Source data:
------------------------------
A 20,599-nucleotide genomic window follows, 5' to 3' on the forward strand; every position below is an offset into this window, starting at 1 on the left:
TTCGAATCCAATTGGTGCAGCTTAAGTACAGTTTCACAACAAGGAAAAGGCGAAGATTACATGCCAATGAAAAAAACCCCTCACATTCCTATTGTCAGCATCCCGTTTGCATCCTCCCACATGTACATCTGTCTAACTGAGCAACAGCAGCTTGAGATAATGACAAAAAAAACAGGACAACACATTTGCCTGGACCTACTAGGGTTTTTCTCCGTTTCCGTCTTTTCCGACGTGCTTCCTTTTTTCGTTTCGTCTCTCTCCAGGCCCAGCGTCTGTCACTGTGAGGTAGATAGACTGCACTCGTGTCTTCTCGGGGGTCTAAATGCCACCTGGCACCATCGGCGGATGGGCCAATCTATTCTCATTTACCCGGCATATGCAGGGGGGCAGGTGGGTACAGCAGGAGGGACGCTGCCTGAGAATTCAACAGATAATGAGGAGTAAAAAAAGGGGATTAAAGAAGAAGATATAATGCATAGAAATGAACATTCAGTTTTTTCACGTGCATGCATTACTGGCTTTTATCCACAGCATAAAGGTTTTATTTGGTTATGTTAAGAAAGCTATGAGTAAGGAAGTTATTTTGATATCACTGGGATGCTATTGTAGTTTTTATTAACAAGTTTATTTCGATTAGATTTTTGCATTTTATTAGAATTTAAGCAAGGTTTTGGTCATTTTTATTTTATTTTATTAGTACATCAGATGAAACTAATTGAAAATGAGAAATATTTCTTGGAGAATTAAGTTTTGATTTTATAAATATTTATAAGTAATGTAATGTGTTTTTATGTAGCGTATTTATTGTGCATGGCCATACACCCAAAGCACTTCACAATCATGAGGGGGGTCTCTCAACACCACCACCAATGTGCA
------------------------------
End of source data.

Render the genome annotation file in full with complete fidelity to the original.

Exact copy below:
A 20,599-nucleotide genomic window follows, 5' to 3' on the forward strand; every position below is an offset into this window, starting at 1 on the left:
TTCGAATCCAATTGGTGCAGCTTAAGTACAGTTTCACAACAAGGAAAAGGCGAAGATTACATGCCAATGAAAAAAACCCCTCACATTCCTATTGTCAGCATCCCGTTTGCATCCTCCCACATGTACATCTGTCTAACTGAGCAACAGCAGCTTGAGATAATGACAAAAAAAACAGGACAACACATTTGCCTGGACCTACTAGGGTTTTTCTCCGTTTCCGTCTTTTCCGACGTGCTTCCTTTTTTCGTTTCGTCTCTCTCCAGGCCCAGCGTCTGTCACTGTGAGGTAGATAGACTGCACTCGTGTCTTCTCGGGGGTCTAAATGCCACCTGGCACCATCGGCGGATGGGCCAATCTATTCTCATTTACCCGGCATATGCAGGGGGGCAGGTGGGTACAGCAGGAGGGACGCTGCCTGAGAATTCAACAGATAATGAGGAGTAAAAAAAGGGGATTAAAGAAGAAGATATAATGCATAGAAATGAACATTCAGTTTTTTCACGTGCATGCATTACTGGCTTTTATCCACAGCATAAAGGTTTTATTTGGTTATGTTAAGAAAGCTATGAGTAAGGAAGTTATTTTGATATCACTGGGATGCTATTGTAGTTTTTATTAACAAGTTTATTTCGATTAGATTTTTGCATTTTATTAGAATTTAAGCAAGGTTTTGGTCATTTTTATTTTATTTTATTAGTACATCAGATGAAACTAATTGAAAATGAGAAATATTTCTTGGAGAATTAAGTTTTGATTTTATAAATATTTATAAGTAATGTAATGTGTTTTTATGTAGCGTATTTATTGTGCATGGCCATACACCCAAAGCACTTCACAATCATGAGGGGGGTCTCTCAACACCACCACCAATGTGCA